Here's the best part of the aftermath of last week's Supreme Court decision: commentators have become mind-readers.
As you know if you have been paying attention (and according to the polls, almost half of the population isn't), the Court ruled that the individual mandate for President Obama's health care package was indeed Constitutional. This has forced every commentator and most politicians in the country to talk about Chief Justice John Roberts' surprising vote to allow the legislation to survive when his almost-equally conservative side of the court voted to throw it in the trash can.
The commentary was pretty predictable, breaking down by the usual partisan lines that often spoil any sort of worthwhile debate in this country. The ever-bizarre Glenn Beck called Roberts a "coward," even selling t-shirts to that effect. No, Glenn, you're wrong as usual. The cowardly thing to do would have been to vote as he always did, with the right wing of the court, even if he didn't agree with the logic involved. Then there's Senator Paul of Kentucky, who said famously that just because the Supreme Court says an act is constitutional doesn't make it constitutional. Um, send that man a high school social studies book. That's exactly the Supreme Court's job. Come to think of it, the junior Senator could use a lot of high school text books based on his public remarks.
Commentators have guessed that Roberts was somehow worried about his legacy as Chief Justice. That he wanted the people through Congress to decide the issue rather than have the Court strike it down unilaterally. That he was hoping to prove that he didn't march in lockstep with Justice Scalia (see Clarence Thomas).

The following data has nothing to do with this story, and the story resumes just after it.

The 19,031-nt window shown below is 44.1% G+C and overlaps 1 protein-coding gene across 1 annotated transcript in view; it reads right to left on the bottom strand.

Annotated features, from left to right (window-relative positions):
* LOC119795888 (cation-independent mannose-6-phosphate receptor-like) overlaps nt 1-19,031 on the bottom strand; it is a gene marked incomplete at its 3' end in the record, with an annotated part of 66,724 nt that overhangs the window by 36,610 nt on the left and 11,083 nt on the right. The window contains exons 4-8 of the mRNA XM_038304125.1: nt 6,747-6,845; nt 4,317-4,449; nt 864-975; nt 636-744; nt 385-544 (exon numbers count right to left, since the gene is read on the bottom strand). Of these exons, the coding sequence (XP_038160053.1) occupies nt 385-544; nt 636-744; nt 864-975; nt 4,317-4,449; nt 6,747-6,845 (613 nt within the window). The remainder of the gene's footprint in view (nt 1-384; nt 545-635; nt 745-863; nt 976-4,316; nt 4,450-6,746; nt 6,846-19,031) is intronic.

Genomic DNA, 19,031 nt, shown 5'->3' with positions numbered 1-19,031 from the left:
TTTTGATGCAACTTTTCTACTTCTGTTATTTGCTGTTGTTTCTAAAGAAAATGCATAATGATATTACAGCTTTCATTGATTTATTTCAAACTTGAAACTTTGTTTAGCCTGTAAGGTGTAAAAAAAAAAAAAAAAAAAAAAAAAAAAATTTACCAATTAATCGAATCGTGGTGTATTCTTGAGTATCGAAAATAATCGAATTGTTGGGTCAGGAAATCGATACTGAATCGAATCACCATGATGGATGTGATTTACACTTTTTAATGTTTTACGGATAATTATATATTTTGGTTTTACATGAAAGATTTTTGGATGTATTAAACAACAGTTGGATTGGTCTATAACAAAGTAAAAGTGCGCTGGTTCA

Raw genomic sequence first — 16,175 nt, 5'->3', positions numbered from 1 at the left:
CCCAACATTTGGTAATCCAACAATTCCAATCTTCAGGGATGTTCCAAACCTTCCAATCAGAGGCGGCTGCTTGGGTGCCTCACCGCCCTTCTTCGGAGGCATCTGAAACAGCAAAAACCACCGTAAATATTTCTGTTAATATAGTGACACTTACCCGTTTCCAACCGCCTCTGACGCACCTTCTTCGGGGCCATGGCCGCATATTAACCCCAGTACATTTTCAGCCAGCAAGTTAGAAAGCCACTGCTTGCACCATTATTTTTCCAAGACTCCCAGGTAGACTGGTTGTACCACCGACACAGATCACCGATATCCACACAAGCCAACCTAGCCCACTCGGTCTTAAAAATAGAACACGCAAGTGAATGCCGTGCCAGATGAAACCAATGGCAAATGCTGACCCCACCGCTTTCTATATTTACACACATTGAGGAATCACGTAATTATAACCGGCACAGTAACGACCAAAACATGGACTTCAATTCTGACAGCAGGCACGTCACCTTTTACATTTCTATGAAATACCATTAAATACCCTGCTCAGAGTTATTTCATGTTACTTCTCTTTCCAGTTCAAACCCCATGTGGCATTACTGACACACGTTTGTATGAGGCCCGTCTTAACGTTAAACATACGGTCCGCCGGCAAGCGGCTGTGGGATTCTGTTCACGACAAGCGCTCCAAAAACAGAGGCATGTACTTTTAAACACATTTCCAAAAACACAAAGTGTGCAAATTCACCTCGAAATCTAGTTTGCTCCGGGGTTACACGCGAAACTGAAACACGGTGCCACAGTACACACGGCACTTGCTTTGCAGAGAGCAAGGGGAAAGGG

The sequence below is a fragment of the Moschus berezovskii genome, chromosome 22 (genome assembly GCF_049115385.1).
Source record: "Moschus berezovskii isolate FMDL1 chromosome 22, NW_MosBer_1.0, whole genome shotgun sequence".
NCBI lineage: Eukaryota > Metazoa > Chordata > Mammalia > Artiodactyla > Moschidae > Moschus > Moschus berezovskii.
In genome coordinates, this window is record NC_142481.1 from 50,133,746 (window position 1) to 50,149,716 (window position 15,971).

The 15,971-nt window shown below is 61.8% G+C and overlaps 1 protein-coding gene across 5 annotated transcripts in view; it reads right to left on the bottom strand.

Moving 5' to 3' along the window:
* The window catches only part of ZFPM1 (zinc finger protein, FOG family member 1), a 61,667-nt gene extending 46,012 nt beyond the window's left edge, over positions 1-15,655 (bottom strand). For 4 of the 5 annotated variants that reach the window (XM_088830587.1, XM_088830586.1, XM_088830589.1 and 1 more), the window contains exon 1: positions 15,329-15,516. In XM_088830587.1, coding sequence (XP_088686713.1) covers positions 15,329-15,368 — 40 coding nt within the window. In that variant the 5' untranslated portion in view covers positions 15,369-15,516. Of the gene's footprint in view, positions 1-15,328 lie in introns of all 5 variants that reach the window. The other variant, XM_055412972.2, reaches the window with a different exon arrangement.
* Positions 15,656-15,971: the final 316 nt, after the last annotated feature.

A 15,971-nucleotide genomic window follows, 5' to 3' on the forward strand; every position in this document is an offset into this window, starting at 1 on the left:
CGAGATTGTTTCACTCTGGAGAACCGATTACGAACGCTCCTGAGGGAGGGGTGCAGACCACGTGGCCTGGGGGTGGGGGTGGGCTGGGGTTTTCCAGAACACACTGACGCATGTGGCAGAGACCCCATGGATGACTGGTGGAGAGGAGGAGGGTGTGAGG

All's I could think about was something Justice Roberts said in Buffalo some time ago during a public appearance. When asked about a ruling, he essentially said, that's why we write opinions. The justics explain what their thinking is when voting that way. Why is this so difficult to understand?
The health care mandate was an odd way of approaching the subject. Instead of simply putting on a tax to cover the costs, the writers of the bill applied a penalty for not joining the health care plan. It places the costs on the back end instead of the front end, essentially. That's a unique approach, which is why it was part of the debate. The "taxing power" concept was not the primary argument for allowing the bill to stand, but it did come up.
Roberts ruled that while the mandate wasn't constitutional through the commerce clause of the Constitution, it was legal because of the taxing authority given to Congress. Period. And that's a defensible position as I read it. You can argue the opposite point, and that's what makes Supreme Court cases and horse racing wagering -- differences of opinion.
Naturally, the Republican leadership jumped all over the "tax" word by claiming the health care program was a new tax. Since taxes seem to be all the GOP leaders seem to care about at times, we could see that coming. The Democrats pointed out that just because the penalties come from the authority to tax doesn't make itself a tax. We're really splitting rhetorical hairs here.
The government tells us to do all sorts of things, from paying taxes to stopping at red lights. I don't see this as a huge strike against our liberties. We all had a form of health insurance before, since anyone who shows up at a hospital door with an emergency has had to be treated thanks to laws passed in every state in the land. However, it's an incredibly inefficient system on every level. We'll have to see if President Obama's plan fulfills its promises, but the goals of covering those with preexisting conditions and those without access to basic, preventative care seem worthwhile.
In the meantime, Justice Roberts wasn't asked to rule on any of that. He just did what he thought was right. I think that's the idea.
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